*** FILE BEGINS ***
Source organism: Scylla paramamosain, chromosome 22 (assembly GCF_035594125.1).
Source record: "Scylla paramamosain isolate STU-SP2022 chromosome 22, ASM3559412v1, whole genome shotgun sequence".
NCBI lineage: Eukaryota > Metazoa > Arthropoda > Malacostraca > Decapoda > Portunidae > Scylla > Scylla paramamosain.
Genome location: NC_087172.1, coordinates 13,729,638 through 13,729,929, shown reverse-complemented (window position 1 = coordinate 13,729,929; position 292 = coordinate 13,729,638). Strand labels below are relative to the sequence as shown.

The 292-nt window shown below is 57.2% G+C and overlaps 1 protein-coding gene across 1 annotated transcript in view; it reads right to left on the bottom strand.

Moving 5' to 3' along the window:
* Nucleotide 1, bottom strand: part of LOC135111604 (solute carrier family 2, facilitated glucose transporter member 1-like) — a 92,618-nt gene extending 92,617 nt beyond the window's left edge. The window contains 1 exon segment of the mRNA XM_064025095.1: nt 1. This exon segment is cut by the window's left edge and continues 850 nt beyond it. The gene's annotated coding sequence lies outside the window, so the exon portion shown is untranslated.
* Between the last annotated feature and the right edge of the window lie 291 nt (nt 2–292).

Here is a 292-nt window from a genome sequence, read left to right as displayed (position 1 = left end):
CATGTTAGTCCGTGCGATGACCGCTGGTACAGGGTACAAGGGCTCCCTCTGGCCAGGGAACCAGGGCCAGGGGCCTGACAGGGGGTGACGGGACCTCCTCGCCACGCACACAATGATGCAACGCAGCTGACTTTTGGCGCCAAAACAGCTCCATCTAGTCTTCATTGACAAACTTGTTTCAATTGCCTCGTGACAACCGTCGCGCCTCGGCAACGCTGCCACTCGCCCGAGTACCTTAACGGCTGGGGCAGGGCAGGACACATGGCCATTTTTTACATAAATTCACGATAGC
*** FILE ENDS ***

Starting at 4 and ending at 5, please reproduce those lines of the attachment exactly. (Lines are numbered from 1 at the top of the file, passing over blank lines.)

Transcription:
Genome location: NC_087172.1, coordinates 13,729,638 through 13,729,929, shown reverse-complemented (window position 1 = coordinate 13,729,929; position 292 = coordinate 13,729,638). Strand labels below are relative to the sequence as shown.

The 292-nt window shown below is 57.2% G+C and overlaps 1 protein-coding gene across 1 annotated transcript in view; it reads right to left on the bottom strand.